In the beginning, Culture Jam didn’t create that much, and to be honest, we’re sceptical whether old mate God did either, although the universe did certainly start with a bang.
Ideas are fascinating things. Many creatives believe they are the product of a divine imagination that we channel through practise. While religion seems to think we need to take this higher source very seriously, there seems to be a lot of evidence that it has a fucking great sense of humour.
Culture Jam was born from absurdity, from those ridiculous late night conversations around campsites where you ask ‘imagine if’, or let organic shit talk flow so freely, pure genius comes out. We believe we all have this gift when we shake off our egos and let absurdity take the wheel.
It was also born out of frustration with a repetitious festival scene that seemed to keep following formulas, instead of breaking rules.
Culture Jam’s original meaning was the bringing together of different subcultures, as at the time the Melbourne scene was very categorised into what type of event you were holding. While it’s evolved to mean a lot more, the initial event aimed to bring together different genres and people, and break down a sense of ownership and identity that comes with scenes.
We really wanted to book Opiuo to headline, who had just released his first EP, but wasn’t playing many gigs in Melbourne yet. We managed to get him, and this combined with some crafty promo tactics (like fridge magnets on fliers, and crafty online techniques) saw us sell out Miss Libertine with a line down the road of people trying to get in. Many didn’t, and a bunch jumped the balcony to make it in!
The night was in the middle of winter and a total vibe, with hip hop in the front bar and a mix of live electronica in the back. It was unfortunately open to the public too, and at 3am a regular troublemaker was thrown down the stairs by security.
The night was the most successful Miss Libs had on record, and we proceeded with more events there on the agreement we could get and advertise ‘friendly security’. Some guards agreed and other laughed at the idea and didn’t work our gigs.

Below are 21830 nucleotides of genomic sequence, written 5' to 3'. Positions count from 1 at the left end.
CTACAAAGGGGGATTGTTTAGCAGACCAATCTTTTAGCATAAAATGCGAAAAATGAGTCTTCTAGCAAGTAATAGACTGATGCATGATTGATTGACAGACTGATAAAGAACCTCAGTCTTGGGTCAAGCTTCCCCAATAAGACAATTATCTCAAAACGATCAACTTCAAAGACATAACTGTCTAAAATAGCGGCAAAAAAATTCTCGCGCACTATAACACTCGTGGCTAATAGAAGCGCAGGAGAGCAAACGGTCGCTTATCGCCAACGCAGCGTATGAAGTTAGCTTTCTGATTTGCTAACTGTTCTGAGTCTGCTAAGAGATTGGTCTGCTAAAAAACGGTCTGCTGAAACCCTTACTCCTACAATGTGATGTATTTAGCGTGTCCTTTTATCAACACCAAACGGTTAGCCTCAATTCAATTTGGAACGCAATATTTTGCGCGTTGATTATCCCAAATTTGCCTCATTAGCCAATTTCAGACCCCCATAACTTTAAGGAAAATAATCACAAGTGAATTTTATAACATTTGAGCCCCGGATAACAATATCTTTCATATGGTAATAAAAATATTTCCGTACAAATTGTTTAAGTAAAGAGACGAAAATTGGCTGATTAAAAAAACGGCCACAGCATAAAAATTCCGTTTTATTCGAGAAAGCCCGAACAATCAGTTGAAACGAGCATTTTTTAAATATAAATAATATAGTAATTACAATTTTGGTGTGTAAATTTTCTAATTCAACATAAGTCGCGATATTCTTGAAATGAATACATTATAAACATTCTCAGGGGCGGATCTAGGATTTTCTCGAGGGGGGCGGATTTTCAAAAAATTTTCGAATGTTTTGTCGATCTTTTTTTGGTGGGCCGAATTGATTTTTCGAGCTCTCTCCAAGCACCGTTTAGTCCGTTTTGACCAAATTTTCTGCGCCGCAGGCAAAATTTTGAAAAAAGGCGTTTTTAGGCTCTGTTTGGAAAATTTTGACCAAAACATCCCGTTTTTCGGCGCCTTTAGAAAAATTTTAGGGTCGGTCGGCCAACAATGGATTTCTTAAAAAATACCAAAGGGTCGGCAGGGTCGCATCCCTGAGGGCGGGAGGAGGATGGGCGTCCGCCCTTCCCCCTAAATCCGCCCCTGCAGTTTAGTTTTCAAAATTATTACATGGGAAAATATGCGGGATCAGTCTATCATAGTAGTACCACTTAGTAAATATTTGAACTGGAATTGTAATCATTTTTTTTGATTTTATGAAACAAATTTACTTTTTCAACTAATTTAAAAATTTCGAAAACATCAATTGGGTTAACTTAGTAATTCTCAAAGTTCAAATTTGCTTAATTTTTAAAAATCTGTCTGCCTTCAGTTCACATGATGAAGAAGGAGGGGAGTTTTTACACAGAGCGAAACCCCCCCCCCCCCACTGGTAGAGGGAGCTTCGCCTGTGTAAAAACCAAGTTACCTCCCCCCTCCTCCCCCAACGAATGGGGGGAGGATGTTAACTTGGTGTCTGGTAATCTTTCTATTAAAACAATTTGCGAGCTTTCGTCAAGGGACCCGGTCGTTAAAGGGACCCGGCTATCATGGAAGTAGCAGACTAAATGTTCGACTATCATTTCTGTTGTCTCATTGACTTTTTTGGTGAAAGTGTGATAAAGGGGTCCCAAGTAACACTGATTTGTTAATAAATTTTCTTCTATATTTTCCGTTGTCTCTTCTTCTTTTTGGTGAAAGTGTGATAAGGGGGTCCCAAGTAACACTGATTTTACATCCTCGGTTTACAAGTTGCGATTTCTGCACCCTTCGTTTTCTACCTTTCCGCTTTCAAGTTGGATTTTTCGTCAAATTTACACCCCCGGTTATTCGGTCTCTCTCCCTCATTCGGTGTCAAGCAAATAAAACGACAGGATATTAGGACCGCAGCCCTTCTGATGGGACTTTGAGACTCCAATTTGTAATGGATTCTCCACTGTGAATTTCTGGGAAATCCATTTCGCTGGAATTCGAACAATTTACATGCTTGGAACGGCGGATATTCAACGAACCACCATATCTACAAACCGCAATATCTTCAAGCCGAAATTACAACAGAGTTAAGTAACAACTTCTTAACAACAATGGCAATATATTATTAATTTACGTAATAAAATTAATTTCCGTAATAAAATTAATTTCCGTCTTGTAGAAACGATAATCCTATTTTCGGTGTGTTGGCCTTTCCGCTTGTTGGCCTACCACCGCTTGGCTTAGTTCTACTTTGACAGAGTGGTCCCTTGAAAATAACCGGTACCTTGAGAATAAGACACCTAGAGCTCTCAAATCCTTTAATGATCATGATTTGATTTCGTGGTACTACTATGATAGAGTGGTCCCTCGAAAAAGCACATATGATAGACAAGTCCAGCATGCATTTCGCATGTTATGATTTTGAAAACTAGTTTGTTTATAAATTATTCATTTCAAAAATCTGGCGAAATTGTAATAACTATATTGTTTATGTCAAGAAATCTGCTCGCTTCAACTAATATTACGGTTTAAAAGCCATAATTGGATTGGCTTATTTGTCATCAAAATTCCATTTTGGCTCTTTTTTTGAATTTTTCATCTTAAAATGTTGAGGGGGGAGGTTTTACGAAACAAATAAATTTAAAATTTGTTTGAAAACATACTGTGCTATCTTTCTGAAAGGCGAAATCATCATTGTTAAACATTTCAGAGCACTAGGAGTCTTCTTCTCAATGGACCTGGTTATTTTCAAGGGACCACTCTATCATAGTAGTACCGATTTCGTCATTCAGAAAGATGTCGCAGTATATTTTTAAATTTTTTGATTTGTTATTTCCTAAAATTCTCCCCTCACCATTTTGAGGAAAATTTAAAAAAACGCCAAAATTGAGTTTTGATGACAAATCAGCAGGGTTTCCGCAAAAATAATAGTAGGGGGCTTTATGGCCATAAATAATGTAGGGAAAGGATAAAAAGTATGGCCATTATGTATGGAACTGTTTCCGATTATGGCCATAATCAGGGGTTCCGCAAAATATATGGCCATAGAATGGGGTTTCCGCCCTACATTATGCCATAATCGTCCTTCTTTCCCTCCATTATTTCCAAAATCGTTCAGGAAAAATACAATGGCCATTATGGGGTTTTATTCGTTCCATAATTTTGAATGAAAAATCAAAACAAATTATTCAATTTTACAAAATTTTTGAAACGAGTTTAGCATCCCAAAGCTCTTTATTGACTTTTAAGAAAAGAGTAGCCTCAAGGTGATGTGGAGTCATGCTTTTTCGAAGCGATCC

The first track ever played at an outdoor Culture Jam event was Haddaway’s ‘What is love’, played by ‘Yo Mama’ who wanted to start the day off absurdly.
At the time the venue, Ceres Environment Park, was dealing with backlash from neighbours who were petitioning against events. Things were sensitive and heavy electronic music was very high on the list of concerns.
Due to this we pitched an event that was family friendly, had breaks in the music for circus performances and games like tug of war, and had music that was social and diverse. It was a really nice little community gathering, that led to another 8 years and growing into a super fun and creative day event on the calendar that had up to 1500 people.
Being young and foolish, the organisers’ system of money handling at the time involved keeping it in his cargo pants pockets, and may have ended the night having a money fight with his girlfriend at a 711 after the gig.
We also lost $1500 on the bar, and after a week of confusion, a worker said they had found an envelope in their bag. It was suss, but helped shaped our ethos of trust and seeing the best in people when dealing with these kinds of matters.
We were asked to do a 2 hour take-over in the Video Arts lounge at Rainbow Serpent Festival. Run by Rich on Film who created film content for many of the earlier Culture Jam events. it was a punk space to challenge the overly spiritual and serious nature of the lifestyle area. We thought it would be hilarious to run with a Christian theme and play dirty hip-hop at a festival that at the time dominated was by 4-4 electronic music. We got a bunch of priest and sexy nun outfits, organised a keg (holy sacrament) and did live sermons about ‘not giving into the evils of the techno and Psytrance on the market stage’. People were bumping and grinding, moshing, doing sermons and exorcisms, and drinking the blood of Christ. Best of all we were right next to the Holy Cow chai tent making our scene, and the dichotomy was just perfect. We heard feedback that people were upset reading in the booklet that Rainbow was allowing Christian events, and realised just how gullible and perfect the Doof scene was for parody.